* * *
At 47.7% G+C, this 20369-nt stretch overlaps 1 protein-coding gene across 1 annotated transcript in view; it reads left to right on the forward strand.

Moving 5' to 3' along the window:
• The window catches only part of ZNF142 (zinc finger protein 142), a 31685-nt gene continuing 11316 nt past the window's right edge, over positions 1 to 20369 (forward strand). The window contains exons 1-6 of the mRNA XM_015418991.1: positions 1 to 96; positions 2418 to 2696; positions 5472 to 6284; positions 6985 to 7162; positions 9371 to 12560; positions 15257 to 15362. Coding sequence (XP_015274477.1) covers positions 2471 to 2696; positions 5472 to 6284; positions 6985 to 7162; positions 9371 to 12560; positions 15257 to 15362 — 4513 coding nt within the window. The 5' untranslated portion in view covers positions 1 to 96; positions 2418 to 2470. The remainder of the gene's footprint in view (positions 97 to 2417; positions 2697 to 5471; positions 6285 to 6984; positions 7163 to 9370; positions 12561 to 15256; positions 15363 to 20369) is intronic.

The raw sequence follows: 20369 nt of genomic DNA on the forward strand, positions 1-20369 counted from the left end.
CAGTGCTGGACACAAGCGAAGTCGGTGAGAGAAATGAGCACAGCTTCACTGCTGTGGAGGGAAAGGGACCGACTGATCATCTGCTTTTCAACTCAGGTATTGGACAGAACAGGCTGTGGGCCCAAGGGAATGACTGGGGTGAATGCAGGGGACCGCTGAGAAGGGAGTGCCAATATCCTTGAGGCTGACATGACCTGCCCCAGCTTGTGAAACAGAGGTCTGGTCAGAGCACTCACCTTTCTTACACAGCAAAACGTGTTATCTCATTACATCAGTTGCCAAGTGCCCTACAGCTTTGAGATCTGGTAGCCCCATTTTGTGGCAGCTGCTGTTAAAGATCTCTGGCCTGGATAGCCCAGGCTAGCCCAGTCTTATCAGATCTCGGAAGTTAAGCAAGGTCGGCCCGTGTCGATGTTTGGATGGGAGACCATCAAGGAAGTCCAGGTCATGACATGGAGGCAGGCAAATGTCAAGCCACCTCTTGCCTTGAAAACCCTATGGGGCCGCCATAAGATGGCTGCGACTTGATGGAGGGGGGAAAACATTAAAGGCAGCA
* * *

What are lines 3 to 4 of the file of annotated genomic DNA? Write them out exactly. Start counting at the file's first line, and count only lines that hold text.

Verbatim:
• The window catches only part of ZNF142 (zinc finger protein 142), a 31685-nt gene continuing 11316 nt past the window's right edge, over positions 1 to 20369 (forward strand). The window contains exons 1-6 of the mRNA XM_015418991.1: positions 1 to 96; positions 2418 to 2696; positions 5472 to 6284; positions 6985 to 7162; positions 9371 to 12560; positions 15257 to 15362. Coding sequence (XP_015274477.1) covers positions 2471 to 2696; positions 5472 to 6284; positions 6985 to 7162; positions 9371 to 12560; positions 15257 to 15362 — 4513 coding nt within the window. The 5' untranslated portion in view covers positions 1 to 96; positions 2418 to 2470. The remainder of the gene's footprint in view (positions 97 to 2417; positions 2697 to 5471; positions 6285 to 6984; positions 7163 to 9370; positions 12561 to 15256; positions 15363 to 20369) is intronic.

The raw sequence follows: 20369 nt of genomic DNA on the forward strand, positions 1-20369 counted from the left end.